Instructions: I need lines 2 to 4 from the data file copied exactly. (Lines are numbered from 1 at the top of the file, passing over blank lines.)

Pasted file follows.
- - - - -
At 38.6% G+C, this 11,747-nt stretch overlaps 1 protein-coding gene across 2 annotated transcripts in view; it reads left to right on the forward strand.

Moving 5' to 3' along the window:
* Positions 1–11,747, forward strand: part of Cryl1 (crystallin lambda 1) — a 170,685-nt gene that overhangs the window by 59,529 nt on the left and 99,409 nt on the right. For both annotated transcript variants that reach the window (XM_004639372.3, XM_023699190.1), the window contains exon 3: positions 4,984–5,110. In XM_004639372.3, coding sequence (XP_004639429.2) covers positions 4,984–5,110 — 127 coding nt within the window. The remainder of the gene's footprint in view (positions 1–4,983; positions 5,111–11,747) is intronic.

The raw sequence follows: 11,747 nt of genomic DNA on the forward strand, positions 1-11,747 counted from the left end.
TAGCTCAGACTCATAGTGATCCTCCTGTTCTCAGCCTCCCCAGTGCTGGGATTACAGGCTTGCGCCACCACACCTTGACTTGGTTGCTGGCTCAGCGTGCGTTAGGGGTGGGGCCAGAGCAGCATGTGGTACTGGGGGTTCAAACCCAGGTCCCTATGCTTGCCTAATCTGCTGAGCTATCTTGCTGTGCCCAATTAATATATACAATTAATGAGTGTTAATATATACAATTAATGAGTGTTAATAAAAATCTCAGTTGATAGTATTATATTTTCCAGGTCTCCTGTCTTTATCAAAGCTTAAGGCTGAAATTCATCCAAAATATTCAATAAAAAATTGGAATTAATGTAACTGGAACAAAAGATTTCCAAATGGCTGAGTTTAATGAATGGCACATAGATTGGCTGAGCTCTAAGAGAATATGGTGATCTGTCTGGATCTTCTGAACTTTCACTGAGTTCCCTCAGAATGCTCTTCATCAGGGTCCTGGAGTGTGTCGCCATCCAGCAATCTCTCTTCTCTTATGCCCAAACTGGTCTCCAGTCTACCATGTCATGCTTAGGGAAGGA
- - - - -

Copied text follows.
Moving 5' to 3' along the window:
* Positions 1–11,747, forward strand: part of Cryl1 (crystallin lambda 1) — a 170,685-nt gene that overhangs the window by 59,529 nt on the left and 99,409 nt on the right. For both annotated transcript variants that reach the window (XM_004639372.3, XM_023699190.1), the window contains exon 3: positions 4,984–5,110. In XM_004639372.3, coding sequence (XP_004639429.2) covers positions 4,984–5,110 — 127 coding nt within the window. The remainder of the gene's footprint in view (positions 1–4,983; positions 5,111–11,747) is intronic.

The raw sequence follows: 11,747 nt of genomic DNA on the forward strand, positions 1-11,747 counted from the left end.